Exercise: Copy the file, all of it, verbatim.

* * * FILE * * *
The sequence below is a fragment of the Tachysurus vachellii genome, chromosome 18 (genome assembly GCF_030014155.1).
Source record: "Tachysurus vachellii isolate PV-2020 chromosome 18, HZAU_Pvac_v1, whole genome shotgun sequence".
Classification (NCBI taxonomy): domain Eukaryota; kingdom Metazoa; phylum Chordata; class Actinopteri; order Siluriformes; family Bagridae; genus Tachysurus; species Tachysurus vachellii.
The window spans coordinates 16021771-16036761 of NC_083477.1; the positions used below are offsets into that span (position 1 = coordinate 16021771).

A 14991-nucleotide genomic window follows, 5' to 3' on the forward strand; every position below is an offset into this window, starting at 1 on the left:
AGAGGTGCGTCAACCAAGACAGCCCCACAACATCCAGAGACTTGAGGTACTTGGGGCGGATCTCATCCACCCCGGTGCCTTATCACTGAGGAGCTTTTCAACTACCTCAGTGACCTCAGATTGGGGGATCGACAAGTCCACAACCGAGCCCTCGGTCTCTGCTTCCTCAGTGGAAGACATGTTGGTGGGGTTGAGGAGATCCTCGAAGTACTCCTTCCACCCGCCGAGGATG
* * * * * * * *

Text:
The sequence below is a fragment of the Tachysurus vachellii genome, chromosome 18 (genome assembly GCF_030014155.1).
Source record: "Tachysurus vachellii isolate PV-2020 chromosome 18, HZAU_Pvac_v1, whole genome shotgun sequence".
Classification (NCBI taxonomy): domain Eukaryota; kingdom Metazoa; phylum Chordata; class Actinopteri; order Siluriformes; family Bagridae; genus Tachysurus; species Tachysurus vachellii.
The window spans coordinates 16021771-16036761 of NC_083477.1; the positions used below are offsets into that span (position 1 = coordinate 16021771).

A 14991-nucleotide genomic window follows, 5' to 3' on the forward strand; every position below is an offset into this window, starting at 1 on the left:
AGAGGTGCGTCAACCAAGACAGCCCCACAACATCCAGAGACTTGAGGTACTTGGGGCGGATCTCATCCACCCCGGTGCCTTATCACTGAGGAGCTTTTCAACTACCTCAGTGACCTCAGATTGGGGGATCGACAAGTCCACAACCGAGCCCTCGGTCTCTGCTTCCTCAGTGGAAGACATGTTGGTGGGGTTGAGGAGATCCTCGAAGTACTCCTTCCACCCGCCGAGGATG